The best presentations aren’t built by presenters with five hundred open tabs and three Facebook chats running. Creativity is a byproduct of focus, which is often impossible in a digital landscape. Notifications, random Google searches, chats, emails, and more are detrimental to the writing process. Don’t sit in front of your laptop getting a brutal face tan from the screen; get out there and make your presentation analog with these tools:
Consider using something large enough to hold your entire outline or perhaps even your slide-by-slide storyboard, all without costing an annual fee or crashing. A whiteboard or blackboard is an excellent way to write the entirety of your vision and refer back to it later; no more opening separate tabs or scrolling through a large document. The freedom to compose in any direction may inspire you more than you imagine.
Consider storyboarding your presentation slide-by-slide using a flip book or an artist’s sketch book. It’s a fuss-free way to create illustrations and place the text/images on your slides before you draft a digital version. Furthermore, a physical version of your presentation is easy to share with others for feedback, no fuss.
Nothing beats a lined journal for creating an outline of your key points, headers, and subpoints. It is a powerful tool for focusing specifically on content and developing yourwords in a distraction-free, scribble-friendly way. In fact, famous psychologist Ira Progoff said that an intensive journal process could “draw each person’s life toward wholeness at its own tempo. It systematically evokes and strengthens the inner capacities of persons by working from a non-medical vantage point and proceeding without analytic or diagnostic categories.’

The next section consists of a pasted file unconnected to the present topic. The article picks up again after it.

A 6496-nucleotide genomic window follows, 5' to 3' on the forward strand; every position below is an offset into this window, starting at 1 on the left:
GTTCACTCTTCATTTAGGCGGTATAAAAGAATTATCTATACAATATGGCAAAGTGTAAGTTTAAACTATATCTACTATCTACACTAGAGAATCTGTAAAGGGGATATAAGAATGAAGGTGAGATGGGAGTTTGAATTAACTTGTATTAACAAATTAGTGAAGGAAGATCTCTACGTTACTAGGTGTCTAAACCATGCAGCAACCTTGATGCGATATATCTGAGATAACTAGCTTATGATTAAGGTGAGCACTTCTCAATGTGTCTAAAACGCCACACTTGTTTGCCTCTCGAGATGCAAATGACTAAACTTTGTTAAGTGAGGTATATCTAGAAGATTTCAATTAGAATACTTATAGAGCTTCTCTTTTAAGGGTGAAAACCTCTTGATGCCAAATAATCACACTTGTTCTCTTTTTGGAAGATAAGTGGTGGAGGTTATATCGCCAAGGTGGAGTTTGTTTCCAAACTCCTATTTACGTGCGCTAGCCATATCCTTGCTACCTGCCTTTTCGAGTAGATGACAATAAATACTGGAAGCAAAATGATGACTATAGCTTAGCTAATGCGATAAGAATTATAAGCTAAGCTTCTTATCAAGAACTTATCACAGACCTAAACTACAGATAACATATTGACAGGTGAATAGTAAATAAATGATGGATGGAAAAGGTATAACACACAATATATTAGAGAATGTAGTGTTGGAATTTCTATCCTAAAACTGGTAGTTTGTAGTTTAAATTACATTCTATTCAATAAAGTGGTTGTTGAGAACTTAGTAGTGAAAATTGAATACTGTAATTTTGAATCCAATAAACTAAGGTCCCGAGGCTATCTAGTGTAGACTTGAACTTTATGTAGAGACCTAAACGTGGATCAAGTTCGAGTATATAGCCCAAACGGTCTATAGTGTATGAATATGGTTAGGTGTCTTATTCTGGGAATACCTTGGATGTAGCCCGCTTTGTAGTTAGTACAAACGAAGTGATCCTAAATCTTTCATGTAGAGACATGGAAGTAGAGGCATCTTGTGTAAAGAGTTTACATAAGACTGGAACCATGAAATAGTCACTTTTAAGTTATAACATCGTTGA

For presentation designers looking to collect random pieces of inspiration, a physical moodboard opens up creativity by allowing the “real world” to become a part of the collage. Scraps of newspaper, magazine clippings, photographs, patches of fabric, or even pressed flowers; all of it can become part of your presentation’s color and design moodboard when you unplug.
A laptop tan is nothing to be proud of this summer. The best presentations are built offline and far from the distractions of the web. Before brainstorming your next presentation, consider unplugging and physically drafting the presentation using a real, actual pen.
Question: Do you suffer from a laptop tan?
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